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UAE Real Estate Market Struggling, but Hope for the Future Remains

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UAE property rental and sales prices fell in the first half of 2017, but they could rise again in the near future.

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UAE Real Estate Market Struggling, but Hope for the Future Remains

  1. 1. UAE Real Estate Market Struggling, but Hope for the Future Remains DR. EHSAN BAYAT
  2. 2. UAE Real Estate Market Struggling, but Hope for the Future Remains • According to the United Arab Emirates (UAE) Real Estate Trends 2017 report released by Propertyfinder Group, real estate prices weakened in the first six months of the year across Dubai and Abu Dhabi. The drop in rental prices outpaced sales, which has produced rather depressing yields for investors who had hoped to enter the rental market. • The declines are related to a wide range of different factors. First, construction levels remain high, so the market is being flooded with new properties, as demand catches up with supply. Moreover, the global economy has had a major effect, with a historically strong dollar making UAE property rather expensive and European investors liquidating due to low Euro and British pound values. The lower price of oil has also had a strong bearing on the market.
  3. 3. State of the UAE market • The report, which examined prices from September 2016 to March 2017 in 23 Dubai neighborhoods, found that rental values fell in 21 districts and sales prices fell in 17 of those. Downtown Dubai, which is the most expensive area to buy, realized a 6.7 percent decrease in prices, the largest drop in any sector. However, even less expensive areas like IMPZ and Dubailand had serious declines. A few areas actually had some gains in value, most notably Jumeirah Village Circle, Sports City, and Al Furjan, but these areas all have seemingly little in common except perhaps the availability of new, ready-to-go apartments, which remains an undersupplied segment. • Despite the falling yields from rental properties, the returns remain fairly high by international standards, with returns on apartments at nearly 10 percent in certain areas. Perhaps because these returns are already fairly high, investors are more willing to drop prices to compete in the market, which could explain greater falls among rental prices in comparison to sales prices.
  4. 4. • In Abu Dhabi, sales prices fell in six districts out of eight with the greatest drop at nearly 12 percent. Rentals are also in retreat in the capital city. Falling oil prices have reduced government spending and employment, thereby reducing demand. A separate report by JLL showed further declines in residential and hospitality markets during the second quarter of 2017 in Abu Dhabi, although retail and office markets remained stable. The report also blamed reduced government spending and job cuts for the poor performance. Uncertainty in the job market and a reduction in housing allowances have forced individuals to seek out cheaper housing options.
  5. 5. Hope for the future • Despite the grim reports about real estate in the UAE, there is hope for the future. According to Propertyfinder, the company has had a 40 percent increase in page views for UAE real estate compared to the year before. Many individuals may be motivated to buy due to the drop in prices. Already, there is a major shift in the Dubai market, which was formerly led by investors. As a result of the cheap prices, more end users, and especially first-time homebuyers, are purchasing property. • Many of the primary investors in Dubai real estate, including Russian and British nationals, have moved out because of exchange rates, Brexit, oil prices, and other issues. Now, the major investors typically come from India, Egypt, and Saudi Arabia, as well as the UAE. The hole in the market has been filled by an increase in end-user sales that take advantage of the unique payment plans created by developers. Plus, some banks have developed creative mortgage products to help first-time buyers. The deals mean that it has become more economical to purchase than rent.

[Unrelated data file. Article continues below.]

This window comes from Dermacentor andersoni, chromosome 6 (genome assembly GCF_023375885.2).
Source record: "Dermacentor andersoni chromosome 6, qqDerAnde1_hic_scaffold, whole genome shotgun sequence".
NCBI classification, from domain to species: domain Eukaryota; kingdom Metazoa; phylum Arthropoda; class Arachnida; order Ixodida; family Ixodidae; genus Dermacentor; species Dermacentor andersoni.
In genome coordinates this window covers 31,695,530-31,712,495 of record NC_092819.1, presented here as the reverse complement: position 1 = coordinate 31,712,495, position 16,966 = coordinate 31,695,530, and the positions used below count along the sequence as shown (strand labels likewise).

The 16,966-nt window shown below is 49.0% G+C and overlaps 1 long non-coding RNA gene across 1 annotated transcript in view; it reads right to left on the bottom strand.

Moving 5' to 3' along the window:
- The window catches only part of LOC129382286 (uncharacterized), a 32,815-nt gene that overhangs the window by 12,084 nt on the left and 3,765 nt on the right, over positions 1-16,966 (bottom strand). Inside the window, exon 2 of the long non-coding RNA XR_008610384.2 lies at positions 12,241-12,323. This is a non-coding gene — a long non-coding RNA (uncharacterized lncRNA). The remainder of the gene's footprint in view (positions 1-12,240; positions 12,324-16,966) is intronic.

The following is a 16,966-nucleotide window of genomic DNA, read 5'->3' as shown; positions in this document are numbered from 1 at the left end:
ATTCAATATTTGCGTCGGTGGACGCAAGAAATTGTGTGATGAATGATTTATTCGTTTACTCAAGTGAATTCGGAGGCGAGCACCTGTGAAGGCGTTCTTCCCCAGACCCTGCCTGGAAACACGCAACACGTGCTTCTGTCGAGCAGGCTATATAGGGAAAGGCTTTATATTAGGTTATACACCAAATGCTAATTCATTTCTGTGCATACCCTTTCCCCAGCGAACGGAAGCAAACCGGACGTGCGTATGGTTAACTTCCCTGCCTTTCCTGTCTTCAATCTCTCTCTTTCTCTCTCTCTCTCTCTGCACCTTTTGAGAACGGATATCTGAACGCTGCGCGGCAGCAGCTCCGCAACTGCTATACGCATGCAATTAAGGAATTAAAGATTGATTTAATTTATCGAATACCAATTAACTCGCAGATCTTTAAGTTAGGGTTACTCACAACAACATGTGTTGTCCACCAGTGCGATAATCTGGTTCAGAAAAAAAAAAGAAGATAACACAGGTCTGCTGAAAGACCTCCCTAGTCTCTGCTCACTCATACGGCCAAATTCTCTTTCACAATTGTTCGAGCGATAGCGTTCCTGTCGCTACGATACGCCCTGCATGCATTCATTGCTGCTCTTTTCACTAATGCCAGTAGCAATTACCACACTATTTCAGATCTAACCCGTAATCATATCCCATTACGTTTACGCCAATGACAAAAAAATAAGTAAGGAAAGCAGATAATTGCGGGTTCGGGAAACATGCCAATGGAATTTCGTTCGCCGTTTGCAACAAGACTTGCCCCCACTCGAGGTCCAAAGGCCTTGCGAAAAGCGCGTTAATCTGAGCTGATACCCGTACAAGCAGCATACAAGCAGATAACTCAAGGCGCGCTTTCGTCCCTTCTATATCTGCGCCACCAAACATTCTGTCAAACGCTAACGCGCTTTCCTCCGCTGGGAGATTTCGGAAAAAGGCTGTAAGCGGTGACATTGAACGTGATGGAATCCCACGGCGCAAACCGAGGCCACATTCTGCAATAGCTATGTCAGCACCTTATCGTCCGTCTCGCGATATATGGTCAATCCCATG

6. 6. • While end-users are now flooding the market, there is always the possibility that the tide will shift back toward investors, especially if the value of the dollar weakens or oil prices increase, both of which experts think will happen in the near future. Neither of these factors alone would likely be enough to push investors back into the UAE real estate market, but if they occur at the same time, then investment is very likely.
  7. 7. Market direction will depend on supply • JLL also points out that the future of Duabi real estate depends largely on how much stock that developers have placed in their pipelines. Sales of completed homes increased in early 2017, which suggests an increase in prices for the second half of the year, but this largely depends on the number of new homes that enter the market. By 2020, 78,000 new homes are set to enter the market according to developers’ estimates. This amount would result in an oversupply, which would drive down prices ever further. • However, JLL suspects that the materialization rate, or the number of houses that are actually delivered rather than expected completions, will prove much lower at nearly 40 percent. The estimate would actually cause an undersupply, which could cause prices to rise sharply as market competition increases. The performance of the market will largely depend on the ability of developers to deliver on their promises. A number of concerns about oversupply have already been raised, so developers may scale back for fear of losing money if the market becomes saturated.

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